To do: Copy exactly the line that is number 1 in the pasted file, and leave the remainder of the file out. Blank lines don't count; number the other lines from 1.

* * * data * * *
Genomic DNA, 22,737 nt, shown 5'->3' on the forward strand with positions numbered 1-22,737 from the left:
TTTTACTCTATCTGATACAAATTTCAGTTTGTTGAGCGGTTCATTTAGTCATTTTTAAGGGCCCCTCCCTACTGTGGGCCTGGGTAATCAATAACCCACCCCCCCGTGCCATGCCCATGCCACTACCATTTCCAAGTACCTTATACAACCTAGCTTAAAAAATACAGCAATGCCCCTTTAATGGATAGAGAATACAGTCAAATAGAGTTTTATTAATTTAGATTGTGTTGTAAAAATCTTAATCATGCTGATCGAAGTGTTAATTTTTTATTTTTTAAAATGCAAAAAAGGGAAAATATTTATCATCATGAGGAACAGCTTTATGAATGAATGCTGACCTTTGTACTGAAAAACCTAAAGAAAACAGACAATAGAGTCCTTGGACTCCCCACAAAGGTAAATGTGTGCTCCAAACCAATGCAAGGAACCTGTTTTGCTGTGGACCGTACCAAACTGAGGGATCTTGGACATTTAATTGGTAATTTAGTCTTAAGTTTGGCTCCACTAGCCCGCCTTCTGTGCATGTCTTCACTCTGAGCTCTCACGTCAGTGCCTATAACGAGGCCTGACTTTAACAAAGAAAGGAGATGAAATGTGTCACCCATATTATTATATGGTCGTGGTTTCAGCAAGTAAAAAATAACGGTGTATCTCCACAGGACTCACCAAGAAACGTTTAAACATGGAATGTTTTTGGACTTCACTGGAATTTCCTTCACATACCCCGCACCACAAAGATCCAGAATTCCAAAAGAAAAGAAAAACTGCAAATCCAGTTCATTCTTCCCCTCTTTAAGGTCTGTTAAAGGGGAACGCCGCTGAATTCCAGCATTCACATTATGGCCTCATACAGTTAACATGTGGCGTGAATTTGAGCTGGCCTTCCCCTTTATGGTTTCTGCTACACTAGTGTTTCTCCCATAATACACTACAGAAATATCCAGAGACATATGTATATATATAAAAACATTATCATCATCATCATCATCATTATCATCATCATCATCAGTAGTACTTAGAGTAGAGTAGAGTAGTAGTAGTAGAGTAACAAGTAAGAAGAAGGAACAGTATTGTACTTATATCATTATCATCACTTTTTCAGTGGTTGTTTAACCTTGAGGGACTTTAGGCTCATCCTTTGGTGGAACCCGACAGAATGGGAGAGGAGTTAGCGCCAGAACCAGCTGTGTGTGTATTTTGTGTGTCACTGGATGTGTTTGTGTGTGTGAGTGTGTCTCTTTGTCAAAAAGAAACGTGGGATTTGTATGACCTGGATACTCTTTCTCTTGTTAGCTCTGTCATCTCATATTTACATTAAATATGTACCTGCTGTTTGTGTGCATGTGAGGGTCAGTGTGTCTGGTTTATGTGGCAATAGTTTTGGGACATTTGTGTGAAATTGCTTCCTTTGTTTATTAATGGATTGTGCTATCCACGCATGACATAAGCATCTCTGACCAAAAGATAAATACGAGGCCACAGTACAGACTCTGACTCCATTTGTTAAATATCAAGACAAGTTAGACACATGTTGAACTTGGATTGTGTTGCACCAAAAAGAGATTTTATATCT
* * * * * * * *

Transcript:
Genomic DNA, 22,737 nt, shown 5'->3' on the forward strand with positions numbered 1-22,737 from the left: